MOUNTAIN VIEW, Calif., March 20, 2013 /PRNewswire/ -- Pipelines are fast becoming the preferred mode for oil and natural gas transportation, as pipeline companies overcome the initial resistance from environmental groups. This improved business environment, along with manufacturers' ability to enhance monitoring systems and alleviate safety concerns, opens up bigger opportunities for onshore oil and gas pipelines in North America.
New analysis from Frost & Sullivan's ( http://www.energy.frost.com) Analysis of the North American Onshore Oil and Gas Pipelines Market research finds the market will expand at an approximately 1.0 percent compound annual growth rate (CAGR) between 2011 and 2017. The analysis also finds that in 2009, before the natural gas impetus we see today, the interstate and intrastate transmission pipeline mileage for natural gas totaled more than 250,000 miles, crude oil transmission totaled 65,000 miles, and petroleum products totaled more than 100,000 miles in pipeline mileage.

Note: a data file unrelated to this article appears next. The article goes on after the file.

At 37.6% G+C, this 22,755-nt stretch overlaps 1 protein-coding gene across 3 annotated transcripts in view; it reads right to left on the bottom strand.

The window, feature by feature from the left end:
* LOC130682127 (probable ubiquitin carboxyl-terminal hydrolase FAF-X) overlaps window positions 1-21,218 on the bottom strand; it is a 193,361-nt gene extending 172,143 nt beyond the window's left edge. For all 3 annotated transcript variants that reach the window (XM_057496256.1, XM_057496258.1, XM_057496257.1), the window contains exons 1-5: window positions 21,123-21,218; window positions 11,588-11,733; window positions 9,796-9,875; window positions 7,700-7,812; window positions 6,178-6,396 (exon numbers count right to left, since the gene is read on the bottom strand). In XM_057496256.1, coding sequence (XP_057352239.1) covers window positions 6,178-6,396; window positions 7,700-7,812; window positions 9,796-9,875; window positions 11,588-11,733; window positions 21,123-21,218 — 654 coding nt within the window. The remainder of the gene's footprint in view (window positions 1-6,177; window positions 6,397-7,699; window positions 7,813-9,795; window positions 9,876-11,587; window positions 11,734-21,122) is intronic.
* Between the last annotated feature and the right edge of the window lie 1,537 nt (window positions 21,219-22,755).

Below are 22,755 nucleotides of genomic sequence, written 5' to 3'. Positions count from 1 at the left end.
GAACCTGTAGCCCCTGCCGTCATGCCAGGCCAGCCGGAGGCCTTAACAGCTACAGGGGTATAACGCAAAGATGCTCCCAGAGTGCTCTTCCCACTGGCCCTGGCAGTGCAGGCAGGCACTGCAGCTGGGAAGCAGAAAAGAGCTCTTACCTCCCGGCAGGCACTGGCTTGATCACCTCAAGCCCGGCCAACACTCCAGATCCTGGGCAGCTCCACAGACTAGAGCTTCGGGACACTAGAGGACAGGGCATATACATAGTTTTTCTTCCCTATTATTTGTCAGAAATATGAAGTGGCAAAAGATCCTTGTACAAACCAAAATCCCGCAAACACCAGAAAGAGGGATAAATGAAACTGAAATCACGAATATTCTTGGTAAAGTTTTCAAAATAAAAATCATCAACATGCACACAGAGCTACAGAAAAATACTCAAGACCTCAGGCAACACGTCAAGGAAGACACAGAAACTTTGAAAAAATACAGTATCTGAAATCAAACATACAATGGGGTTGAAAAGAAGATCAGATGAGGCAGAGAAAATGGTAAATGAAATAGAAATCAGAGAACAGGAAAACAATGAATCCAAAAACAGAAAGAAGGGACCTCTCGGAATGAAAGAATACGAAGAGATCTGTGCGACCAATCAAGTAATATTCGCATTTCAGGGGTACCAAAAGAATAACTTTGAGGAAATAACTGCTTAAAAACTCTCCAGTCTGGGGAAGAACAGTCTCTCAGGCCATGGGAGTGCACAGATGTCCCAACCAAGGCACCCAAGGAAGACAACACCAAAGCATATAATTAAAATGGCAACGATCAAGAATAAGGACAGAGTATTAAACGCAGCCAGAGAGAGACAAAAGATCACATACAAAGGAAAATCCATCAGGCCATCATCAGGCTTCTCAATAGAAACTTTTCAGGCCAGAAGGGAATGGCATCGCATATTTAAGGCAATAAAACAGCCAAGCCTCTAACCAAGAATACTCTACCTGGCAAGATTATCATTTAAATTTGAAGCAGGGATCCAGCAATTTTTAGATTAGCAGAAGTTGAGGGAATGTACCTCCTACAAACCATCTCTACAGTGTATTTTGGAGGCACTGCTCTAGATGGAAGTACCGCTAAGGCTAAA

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The exploration of unconventional resources increased energy production and created a need to connect new crude and natural gas sources to their demand centers. This accelerates pipeline network expansion."The cost efficiency of transporting hydrocarbons through pipelines rather than by road, rail or sea will attract investments from operators," said Frost & Sullivan Industry Analyst Rajalingam Chinnasamy. " North America has some of the oldest pipeline infrastructure globally, and long-term replacement opportunities will add to market revenues." While market opportunities abound, the increasing costs of labor, along with low gas prices and excess pipeline capacities, dampen market growth. Further, recent pipeline leaks raised concerns over the environmental impact of this transportation method. Stricter environmental regulations will only increase construction costs and hinder revenue growth. Therefore, companies must manage their in-house knowledge base better to prevent leaks and widen the pipeline infrastructure in North America. "Currently, pipeline companies find it difficult to obtain environmental clearance for new projects that pass through sensitive ecological habitats," concluded Chinnasamy. "Implementing predictive maintenance practices will enhance their credibility among environmental groups and the public."